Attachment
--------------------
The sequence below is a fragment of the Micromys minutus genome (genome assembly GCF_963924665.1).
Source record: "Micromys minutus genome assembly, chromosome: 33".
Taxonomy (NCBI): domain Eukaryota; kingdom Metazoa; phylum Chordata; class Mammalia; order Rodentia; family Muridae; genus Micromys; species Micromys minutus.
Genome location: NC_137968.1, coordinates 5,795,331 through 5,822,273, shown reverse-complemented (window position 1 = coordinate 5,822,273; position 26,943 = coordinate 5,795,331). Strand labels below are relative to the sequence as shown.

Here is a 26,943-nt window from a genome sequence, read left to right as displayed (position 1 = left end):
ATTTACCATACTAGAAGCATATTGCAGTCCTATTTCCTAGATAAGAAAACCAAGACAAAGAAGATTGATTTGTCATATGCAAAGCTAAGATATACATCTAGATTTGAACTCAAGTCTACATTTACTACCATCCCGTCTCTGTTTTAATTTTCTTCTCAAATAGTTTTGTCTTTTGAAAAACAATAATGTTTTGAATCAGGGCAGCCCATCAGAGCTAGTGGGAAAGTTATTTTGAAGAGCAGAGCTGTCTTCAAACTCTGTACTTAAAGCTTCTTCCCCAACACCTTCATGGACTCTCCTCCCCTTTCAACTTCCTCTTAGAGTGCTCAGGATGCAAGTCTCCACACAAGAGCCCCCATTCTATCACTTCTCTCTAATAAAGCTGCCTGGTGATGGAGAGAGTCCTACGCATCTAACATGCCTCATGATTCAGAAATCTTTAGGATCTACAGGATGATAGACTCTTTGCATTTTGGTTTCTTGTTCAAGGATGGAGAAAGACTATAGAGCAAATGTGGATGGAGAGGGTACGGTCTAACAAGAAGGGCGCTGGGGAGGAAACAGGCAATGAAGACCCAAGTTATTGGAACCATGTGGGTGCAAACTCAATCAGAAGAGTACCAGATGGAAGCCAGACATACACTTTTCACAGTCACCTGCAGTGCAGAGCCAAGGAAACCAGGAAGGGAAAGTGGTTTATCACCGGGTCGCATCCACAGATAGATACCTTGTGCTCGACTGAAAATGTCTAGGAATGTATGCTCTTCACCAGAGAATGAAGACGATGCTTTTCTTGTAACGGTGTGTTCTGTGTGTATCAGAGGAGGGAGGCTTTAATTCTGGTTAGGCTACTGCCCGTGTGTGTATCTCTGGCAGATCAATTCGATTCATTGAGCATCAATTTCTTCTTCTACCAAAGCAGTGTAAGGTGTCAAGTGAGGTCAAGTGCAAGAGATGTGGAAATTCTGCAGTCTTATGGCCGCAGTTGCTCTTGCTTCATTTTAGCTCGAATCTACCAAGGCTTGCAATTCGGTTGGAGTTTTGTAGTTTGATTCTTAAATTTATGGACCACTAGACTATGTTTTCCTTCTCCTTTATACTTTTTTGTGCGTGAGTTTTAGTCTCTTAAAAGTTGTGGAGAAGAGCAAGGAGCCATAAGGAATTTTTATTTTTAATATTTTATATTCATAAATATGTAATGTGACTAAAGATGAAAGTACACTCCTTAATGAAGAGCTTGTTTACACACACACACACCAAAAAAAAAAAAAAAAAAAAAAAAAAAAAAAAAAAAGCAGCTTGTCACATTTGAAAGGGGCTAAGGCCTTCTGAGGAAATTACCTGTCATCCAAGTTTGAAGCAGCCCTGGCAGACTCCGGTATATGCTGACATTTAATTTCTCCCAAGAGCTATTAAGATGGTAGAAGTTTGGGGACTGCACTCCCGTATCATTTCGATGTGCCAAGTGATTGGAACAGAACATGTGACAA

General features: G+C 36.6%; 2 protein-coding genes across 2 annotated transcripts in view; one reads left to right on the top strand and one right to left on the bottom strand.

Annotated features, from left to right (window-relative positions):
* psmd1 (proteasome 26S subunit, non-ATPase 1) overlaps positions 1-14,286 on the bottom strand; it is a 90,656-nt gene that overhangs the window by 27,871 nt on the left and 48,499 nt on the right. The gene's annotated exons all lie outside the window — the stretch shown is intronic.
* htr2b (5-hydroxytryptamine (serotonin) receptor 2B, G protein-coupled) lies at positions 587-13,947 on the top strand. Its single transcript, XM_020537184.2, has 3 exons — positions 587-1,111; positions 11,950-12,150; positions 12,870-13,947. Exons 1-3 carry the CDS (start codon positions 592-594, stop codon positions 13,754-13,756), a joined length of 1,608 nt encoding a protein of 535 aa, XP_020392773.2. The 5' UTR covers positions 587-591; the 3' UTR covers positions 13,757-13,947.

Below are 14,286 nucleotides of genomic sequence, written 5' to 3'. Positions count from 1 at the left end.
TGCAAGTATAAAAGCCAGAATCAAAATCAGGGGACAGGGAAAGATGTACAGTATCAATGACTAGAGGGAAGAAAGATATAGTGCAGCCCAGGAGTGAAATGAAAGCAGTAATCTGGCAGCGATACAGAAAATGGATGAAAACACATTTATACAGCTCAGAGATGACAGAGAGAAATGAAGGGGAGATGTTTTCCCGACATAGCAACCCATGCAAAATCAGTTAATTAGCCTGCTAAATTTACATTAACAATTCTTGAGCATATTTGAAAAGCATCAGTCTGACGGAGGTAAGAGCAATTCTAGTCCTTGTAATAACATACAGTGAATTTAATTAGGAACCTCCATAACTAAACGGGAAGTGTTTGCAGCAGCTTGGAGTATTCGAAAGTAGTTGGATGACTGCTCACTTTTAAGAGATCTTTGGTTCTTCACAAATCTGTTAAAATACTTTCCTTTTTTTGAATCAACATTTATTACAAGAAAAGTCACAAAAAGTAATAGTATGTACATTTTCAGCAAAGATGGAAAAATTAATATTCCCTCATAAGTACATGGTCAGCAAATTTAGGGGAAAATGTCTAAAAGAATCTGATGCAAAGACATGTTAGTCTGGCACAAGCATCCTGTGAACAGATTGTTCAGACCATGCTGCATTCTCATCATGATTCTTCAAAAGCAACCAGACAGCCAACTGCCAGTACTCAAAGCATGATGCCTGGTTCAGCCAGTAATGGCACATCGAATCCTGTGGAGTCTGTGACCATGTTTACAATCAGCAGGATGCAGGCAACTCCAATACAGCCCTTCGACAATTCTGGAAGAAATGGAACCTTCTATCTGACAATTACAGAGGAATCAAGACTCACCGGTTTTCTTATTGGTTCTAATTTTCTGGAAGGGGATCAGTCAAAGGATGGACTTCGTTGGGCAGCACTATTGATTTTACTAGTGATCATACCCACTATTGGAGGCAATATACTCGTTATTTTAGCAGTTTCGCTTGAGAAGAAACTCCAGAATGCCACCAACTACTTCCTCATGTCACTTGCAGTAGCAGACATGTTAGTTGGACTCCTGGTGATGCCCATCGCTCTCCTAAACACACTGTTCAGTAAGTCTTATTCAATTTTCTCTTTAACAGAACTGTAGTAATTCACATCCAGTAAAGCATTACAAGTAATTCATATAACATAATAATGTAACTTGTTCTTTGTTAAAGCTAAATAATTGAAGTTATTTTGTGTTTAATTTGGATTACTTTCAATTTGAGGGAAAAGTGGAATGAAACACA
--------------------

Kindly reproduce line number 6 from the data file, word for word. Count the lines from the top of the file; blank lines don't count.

ATTTACCATACTAGAAGCATATTGCAGTCCTATTTCCTAGATAAGAAAACCAAGACAAAGAAGATTGATTTGTCATATGCAAAGCTAAGATATACATCTAGATTTGAACTCAAGTCTACATTTACTACCATCCCGTCTCTGTTTTAATTTTCTTCTCAAATAGTTTTGTCTTTTGAAAAACAATAATGTTTTGAATCAGGGCAGCCCATCAGAGCTAGTGGGAAAGTTATTTTGAAGAGCAGAGCTGTCTTCAAACTCTGTACTTAAAGCTTCTTCCCCAACACCTTCATGGACTCTCCTCCCCTTTCAACTTCCTCTTAGAGTGCTCAGGATGCAAGTCTCCACACAAGAGCCCCCATTCTATCACTTCTCTCTAATAAAGCTGCCTGGTGATGGAGAGAGTCCTACGCATCTAACATGCCTCATGATTCAGAAATCTTTAGGATCTACAGGATGATAGACTCTTTGCATTTTGGTTTCTTGTTCAAGGATGGAGAAAGACTATAGAGCAAATGTGGATGGAGAGGGTACGGTCTAACAAGAAGGGCGCTGGGGAGGAAACAGGCAATGAAGACCCAAGTTATTGGAACCATGTGGGTGCAAACTCAATCAGAAGAGTACCAGATGGAAGCCAGACATACACTTTTCACAGTCACCTGCAGTGCAGAGCCAAGGAAACCAGGAAGGGAAAGTGGTTTATCACCGGGTCGCATCCACAGATAGATACCTTGTGCTCGACTGAAAATGTCTAGGAATGTATGCTCTTCACCAGAGAATGAAGACGATGCTTTTCTTGTAACGGTGTGTTCTGTGTGTATCAGAGGAGGGAGGCTTTAATTCTGGTTAGGCTACTGCCCGTGTGTGTATCTCTGGCAGATCAATTCGATTCATTGAGCATCAATTTCTTCTTCTACCAAAGCAGTGTAAGGTGTCAAGTGAGGTCAAGTGCAAGAGATGTGGAAATTCTGCAGTCTTATGGCCGCAGTTGCTCTTGCTTCATTTTAGCTCGAATCTACCAAGGCTTGCAATTCGGTTGGAGTTTTGTAGTTTGATTCTTAAATTTATGGACCACTAGACTATGTTTTCCTTCTCCTTTATACTTTTTTGTGCGTGAGTTTTAGTCTCTTAAAAGTTGTGGAGAAGAGCAAGGAGCCATAAGGAATTTTTATTTTTAATATTTTATATTCATAAATATGTAATGTGACTAAAGATGAAAGTACACTCCTTAATGAAGAGCTTGTTTACACACACACACACCAAAAAAAAAAAAAAAAAAAAAAAAAAAAAAAAAAAAGCAGCTTGTCACATTTGAAAGGGGCTAAGGCCTTCTGAGGAAATTACCTGTCATCCAAGTTTGAAGCAGCCCTGGCAGACTCCGGTATATGCTGACATTTAATTTCTCCCAAGAGCTATTAAGATGGTAGAAGTTTGGGGACTGCACTCCCGTATCATTTCGATGTGCCAAGTGATTGGAACAGAACATGTGACAA